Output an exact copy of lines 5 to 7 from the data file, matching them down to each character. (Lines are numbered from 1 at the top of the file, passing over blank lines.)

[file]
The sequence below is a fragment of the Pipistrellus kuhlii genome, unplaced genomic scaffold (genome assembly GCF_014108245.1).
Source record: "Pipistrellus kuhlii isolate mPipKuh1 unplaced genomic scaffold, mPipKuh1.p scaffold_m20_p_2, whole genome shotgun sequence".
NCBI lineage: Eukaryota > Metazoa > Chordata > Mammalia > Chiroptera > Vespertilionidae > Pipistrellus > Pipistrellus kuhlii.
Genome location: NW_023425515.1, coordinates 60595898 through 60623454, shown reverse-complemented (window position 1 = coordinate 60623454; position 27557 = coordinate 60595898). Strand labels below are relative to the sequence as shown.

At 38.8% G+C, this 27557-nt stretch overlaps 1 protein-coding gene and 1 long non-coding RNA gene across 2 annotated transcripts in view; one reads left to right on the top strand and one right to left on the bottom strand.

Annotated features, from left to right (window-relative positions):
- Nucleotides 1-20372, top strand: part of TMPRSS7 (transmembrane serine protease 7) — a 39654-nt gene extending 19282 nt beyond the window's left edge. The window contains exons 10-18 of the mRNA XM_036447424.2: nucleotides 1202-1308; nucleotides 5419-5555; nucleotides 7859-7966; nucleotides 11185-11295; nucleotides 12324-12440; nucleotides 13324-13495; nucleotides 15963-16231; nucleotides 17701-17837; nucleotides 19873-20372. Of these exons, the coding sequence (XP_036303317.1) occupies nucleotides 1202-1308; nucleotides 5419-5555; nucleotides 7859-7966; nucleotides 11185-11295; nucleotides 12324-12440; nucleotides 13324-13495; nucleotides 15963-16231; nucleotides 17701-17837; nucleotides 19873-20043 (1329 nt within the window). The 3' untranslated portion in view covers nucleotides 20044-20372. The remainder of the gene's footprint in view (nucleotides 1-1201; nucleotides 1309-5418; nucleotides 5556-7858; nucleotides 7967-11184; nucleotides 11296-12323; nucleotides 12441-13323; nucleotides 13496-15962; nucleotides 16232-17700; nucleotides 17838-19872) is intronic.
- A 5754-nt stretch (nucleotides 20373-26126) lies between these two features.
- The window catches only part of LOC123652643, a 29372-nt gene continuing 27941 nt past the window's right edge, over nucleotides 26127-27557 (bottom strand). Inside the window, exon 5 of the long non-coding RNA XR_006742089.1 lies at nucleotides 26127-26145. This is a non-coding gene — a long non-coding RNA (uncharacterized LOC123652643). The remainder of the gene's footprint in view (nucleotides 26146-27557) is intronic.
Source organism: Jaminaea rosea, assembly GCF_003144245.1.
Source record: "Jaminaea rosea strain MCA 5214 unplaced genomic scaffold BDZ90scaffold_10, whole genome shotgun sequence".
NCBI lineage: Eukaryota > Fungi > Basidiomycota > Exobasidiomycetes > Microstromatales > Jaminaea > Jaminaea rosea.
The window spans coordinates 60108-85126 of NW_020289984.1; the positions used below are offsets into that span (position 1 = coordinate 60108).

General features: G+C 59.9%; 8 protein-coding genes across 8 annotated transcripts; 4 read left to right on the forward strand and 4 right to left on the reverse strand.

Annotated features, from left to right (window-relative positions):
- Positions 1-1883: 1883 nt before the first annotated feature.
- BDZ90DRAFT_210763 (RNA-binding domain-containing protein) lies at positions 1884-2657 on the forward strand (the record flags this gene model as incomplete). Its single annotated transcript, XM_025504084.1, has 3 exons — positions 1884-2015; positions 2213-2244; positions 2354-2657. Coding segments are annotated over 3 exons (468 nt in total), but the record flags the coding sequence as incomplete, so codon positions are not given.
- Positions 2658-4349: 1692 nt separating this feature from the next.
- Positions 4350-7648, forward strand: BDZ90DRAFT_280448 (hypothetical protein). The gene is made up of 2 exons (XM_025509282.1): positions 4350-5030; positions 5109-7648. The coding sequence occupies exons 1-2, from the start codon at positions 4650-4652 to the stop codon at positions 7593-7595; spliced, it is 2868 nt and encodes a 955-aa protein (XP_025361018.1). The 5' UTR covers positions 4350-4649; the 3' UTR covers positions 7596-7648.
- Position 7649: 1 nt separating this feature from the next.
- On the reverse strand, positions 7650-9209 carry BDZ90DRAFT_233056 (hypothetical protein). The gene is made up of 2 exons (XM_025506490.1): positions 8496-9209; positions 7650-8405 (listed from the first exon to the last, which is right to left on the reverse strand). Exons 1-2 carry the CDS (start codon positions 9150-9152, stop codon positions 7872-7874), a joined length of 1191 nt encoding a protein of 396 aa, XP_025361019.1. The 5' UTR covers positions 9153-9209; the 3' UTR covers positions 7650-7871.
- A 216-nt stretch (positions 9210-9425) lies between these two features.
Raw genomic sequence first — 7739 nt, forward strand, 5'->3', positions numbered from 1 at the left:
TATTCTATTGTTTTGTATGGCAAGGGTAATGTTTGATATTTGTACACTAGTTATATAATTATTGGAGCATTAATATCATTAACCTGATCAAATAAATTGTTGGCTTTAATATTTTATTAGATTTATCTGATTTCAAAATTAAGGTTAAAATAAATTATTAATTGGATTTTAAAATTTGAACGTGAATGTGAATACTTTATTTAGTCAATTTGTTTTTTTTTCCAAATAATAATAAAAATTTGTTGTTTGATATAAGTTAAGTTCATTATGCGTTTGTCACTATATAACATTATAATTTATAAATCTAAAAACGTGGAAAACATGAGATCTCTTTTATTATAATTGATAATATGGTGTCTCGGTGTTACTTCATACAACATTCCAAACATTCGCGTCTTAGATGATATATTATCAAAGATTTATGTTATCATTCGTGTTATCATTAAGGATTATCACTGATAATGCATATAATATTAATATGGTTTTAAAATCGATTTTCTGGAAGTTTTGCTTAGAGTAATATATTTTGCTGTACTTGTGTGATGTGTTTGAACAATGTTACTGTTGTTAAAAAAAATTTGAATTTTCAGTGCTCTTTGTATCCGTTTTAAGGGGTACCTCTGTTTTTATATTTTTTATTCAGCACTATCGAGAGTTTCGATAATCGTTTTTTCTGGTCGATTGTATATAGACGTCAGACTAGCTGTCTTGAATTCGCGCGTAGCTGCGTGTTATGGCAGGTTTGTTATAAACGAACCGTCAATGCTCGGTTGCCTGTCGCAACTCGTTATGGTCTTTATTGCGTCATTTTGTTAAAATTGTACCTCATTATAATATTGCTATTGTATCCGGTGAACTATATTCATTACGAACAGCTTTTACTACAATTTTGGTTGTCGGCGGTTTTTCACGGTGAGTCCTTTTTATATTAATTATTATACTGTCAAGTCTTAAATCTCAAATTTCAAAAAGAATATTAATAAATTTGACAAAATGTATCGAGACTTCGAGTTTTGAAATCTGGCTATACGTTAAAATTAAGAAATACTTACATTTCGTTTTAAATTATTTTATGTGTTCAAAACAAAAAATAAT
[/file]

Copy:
At 38.8% G+C, this 27557-nt stretch overlaps 1 protein-coding gene and 1 long non-coding RNA gene across 2 annotated transcripts in view; one reads left to right on the top strand and one right to left on the bottom strand.

Annotated features, from left to right (window-relative positions):
- Nucleotides 1-20372, top strand: part of TMPRSS7 (transmembrane serine protease 7) — a 39654-nt gene extending 19282 nt beyond the window's left edge. The window contains exons 10-18 of the mRNA XM_036447424.2: nucleotides 1202-1308; nucleotides 5419-5555; nucleotides 7859-7966; nucleotides 11185-11295; nucleotides 12324-12440; nucleotides 13324-13495; nucleotides 15963-16231; nucleotides 17701-17837; nucleotides 19873-20372. Of these exons, the coding sequence (XP_036303317.1) occupies nucleotides 1202-1308; nucleotides 5419-5555; nucleotides 7859-7966; nucleotides 11185-11295; nucleotides 12324-12440; nucleotides 13324-13495; nucleotides 15963-16231; nucleotides 17701-17837; nucleotides 19873-20043 (1329 nt within the window). The 3' untranslated portion in view covers nucleotides 20044-20372. The remainder of the gene's footprint in view (nucleotides 1-1201; nucleotides 1309-5418; nucleotides 5556-7858; nucleotides 7967-11184; nucleotides 11296-12323; nucleotides 12441-13323; nucleotides 13496-15962; nucleotides 16232-17700; nucleotides 17838-19872) is intronic.